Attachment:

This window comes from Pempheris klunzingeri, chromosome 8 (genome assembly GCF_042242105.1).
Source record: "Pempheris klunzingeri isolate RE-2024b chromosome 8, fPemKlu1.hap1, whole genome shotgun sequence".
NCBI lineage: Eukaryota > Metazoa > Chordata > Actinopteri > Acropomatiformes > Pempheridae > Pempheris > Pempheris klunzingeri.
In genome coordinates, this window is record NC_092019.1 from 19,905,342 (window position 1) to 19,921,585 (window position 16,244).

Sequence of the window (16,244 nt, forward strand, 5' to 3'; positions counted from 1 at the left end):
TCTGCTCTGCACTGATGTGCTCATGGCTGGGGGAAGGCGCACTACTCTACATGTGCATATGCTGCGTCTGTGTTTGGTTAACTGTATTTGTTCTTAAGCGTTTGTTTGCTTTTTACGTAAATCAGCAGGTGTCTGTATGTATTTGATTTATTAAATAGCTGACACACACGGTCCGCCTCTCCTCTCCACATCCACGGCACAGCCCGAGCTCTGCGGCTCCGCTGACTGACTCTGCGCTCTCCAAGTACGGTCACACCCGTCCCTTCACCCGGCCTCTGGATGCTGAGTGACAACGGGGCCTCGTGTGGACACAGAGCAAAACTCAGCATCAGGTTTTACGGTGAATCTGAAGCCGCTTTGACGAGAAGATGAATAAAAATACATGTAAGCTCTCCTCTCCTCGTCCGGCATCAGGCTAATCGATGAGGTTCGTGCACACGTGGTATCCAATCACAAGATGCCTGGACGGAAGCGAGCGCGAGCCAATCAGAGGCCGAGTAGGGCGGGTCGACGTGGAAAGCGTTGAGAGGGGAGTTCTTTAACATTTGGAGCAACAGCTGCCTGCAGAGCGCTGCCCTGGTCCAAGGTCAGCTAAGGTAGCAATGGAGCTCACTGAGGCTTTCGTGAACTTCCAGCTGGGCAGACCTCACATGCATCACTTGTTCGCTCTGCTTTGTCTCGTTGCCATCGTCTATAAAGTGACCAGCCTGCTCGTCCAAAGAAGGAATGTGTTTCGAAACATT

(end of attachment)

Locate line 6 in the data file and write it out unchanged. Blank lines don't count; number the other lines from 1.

TCTGCTCTGCACTGATGTGCTCATGGCTGGGGGAAGGCGCACTACTCTACATGTGCATATGCTGCGTCTGTGTTTGGTTAACTGTATTTGTTCTTAAGCGTTTGTTTGCTTTTTACGTAAATCAGCAGGTGTCTGTATGTATTTGATTTATTAAATAGCTGACACACACGGTCCGCCTCTCCTCTCCACATCCACGGCACAGCCCGAGCTCTGCGGCTCCGCTGACTGACTCTGCGCTCTCCAAGTACGGTCACACCCGTCCCTTCACCCGGCCTCTGGATGCTGAGTGACAACGGGGCCTCGTGTGGACACAGAGCAAAACTCAGCATCAGGTTTTACGGTGAATCTGAAGCCGCTTTGACGAGAAGATGAATAAAAATACATGTAAGCTCTCCTCTCCTCGTCCGGCATCAGGCTAATCGATGAGGTTCGTGCACACGTGGTATCCAATCACAAGATGCCTGGACGGAAGCGAGCGCGAGCCAATCAGAGGCCGAGTAGGGCGGGTCGACGTGGAAAGCGTTGAGAGGGGAGTTCTTTAACATTTGGAGCAACAGCTGCCTGCAGAGCGCTGCCCTGGTCCAAGGTCAGCTAAGGTAGCAATGGAGCTCACTGAGGCTTTCGTGAACTTCCAGCTGGGCAGACCTCACATGCATCACTTGTTCGCTCTGCTTTGTCTCGTTGCCATCGTCTATAAAGTGACCAGCCTGCTCGTCCAAAGAAGGAATGTGTTTCGAAACATT